Teri Orr: Giving thanks for family — even the family you didn’t know you had
Do I start with the 23andMe test I took last summer and my sign-up for ancestry.com and how it linked me to the people who were always my people but I never knew were my people? Or maybe I start with the perfect fall starry night on the flat rooftop garden of the warehouse/home in San Francisco — south of Market with my — maybe — second cousin? Or the sun-filled room in the hills of Marin in a kind of perfect elegant treehouse built amid the oaks and manzanita and lived in by the fully upright and funny and incredibly bright, kind 92-year-old woman who turns out to be my cousin but feels like my favorite aunt I have always known and yet just met?
What is family? The people we share blood lines with — sure. The people we share meals with for years — worship with — live with? Raised our children side by side. Sometimes blood and not blood cannot be separated and sometimes blood lines cannot be denied.
It turns out — after a very long time of thinking I was not connected to any people on my father’s side of my family — he was an only child — I not only have people — but people who click everything into place in my long life of missing pieces…
At the fear of this sounding like a bad, made-for-TV movie, let me say it is all here — relatives who went missing for decades, socialites in SF in the ’50s, a great great somebody who worked in the San Francisco Mint for 10 years in the 1800s and then got fired along with some other Irishmen. And they may or may not have been putting gold dust/shavings into their pockets in the refinery and walking out with a mystery fortune that allowed them to buy homes and land in The City… Strong women who didn’t leave their husbands legally but often took long walkabouts as needed — to venture even here to the southwest and buy Navajo rugs at the Hubbell Trading Post — like I did — decades ago…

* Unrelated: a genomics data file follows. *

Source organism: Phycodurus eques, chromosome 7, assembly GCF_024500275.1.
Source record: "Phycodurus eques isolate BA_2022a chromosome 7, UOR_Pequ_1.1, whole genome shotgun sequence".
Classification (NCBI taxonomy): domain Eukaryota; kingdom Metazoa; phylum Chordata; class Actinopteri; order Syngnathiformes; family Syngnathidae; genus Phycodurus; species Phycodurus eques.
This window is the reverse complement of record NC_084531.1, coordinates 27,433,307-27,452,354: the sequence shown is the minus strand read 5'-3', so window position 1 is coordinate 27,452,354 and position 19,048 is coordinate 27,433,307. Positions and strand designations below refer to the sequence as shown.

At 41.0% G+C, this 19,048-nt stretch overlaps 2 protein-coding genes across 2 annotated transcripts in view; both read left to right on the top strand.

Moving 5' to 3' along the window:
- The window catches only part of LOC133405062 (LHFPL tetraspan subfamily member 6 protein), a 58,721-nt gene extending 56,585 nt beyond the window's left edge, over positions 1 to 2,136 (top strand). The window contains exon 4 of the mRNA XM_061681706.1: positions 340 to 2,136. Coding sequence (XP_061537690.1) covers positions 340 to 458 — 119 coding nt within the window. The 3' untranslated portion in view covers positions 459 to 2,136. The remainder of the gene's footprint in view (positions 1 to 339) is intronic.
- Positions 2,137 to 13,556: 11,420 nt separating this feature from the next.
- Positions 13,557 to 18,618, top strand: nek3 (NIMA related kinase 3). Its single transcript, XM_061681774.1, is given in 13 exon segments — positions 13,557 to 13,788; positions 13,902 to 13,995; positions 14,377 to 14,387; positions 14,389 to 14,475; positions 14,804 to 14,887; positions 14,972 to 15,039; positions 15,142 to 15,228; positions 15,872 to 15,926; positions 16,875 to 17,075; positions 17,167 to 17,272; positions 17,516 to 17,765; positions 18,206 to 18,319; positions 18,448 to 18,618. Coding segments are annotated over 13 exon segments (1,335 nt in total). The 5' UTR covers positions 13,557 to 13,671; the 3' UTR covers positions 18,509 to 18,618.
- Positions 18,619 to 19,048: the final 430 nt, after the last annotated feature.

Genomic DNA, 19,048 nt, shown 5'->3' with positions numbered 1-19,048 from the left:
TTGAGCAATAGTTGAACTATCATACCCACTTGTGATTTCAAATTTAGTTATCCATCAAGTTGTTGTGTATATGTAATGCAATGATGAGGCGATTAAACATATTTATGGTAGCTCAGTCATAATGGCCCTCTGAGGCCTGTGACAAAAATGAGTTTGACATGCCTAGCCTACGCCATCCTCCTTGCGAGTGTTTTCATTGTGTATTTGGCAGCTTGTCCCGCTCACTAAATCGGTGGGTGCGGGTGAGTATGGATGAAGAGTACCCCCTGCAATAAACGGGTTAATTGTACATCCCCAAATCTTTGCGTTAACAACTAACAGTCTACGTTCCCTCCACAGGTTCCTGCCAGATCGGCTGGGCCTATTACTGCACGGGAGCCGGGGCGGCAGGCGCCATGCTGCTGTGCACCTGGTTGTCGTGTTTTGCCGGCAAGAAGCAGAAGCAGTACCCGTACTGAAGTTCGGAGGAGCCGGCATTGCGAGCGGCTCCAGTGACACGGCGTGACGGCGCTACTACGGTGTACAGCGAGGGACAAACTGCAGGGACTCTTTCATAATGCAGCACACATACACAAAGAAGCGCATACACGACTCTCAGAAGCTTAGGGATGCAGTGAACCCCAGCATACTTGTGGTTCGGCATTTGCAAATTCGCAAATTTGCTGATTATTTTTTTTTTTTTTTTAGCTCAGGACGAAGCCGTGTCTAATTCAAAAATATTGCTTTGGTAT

There were highly skilled shooters in my family — photographic shooters — who not only understood the dynamics of the optics needed to create a great single shot but also drove a moving pictures camera in the ’30s. One man, Forrest — created an entire eyeglass empire based upon his deep knowledge of how a lens works — in and outside of an eye.
There is a three-story Victorian Christmas cookie-looking home on McAllister Street built in the 1860s that still stands and stayed within the family for over a century where the Dougherty sisters — who came from County Donegal — married and shared their home with a beat cop and maybe the guy who worked in the mint … and raised their families on different floors of that house.
I have an earthenware pitcher that is blue and gray and it survived the 1906 earthquake … in that home. But I never had connected those dots with real people. Let alone people whose people might one day be people I would meet and instantly feel at home with. NPR people. Horse people. A married couple — both women — who have the most beautiful daughter who came to them through a donor. And that daughter turned 18 recently and learned of her biological donor and wanted to meet other issue of these non-unions. So several sperm-related kids met up not too long ago and apparently had a blast getting know to each other. They don’t call each other siblings but rather diblings (the ‘d’ is for donor).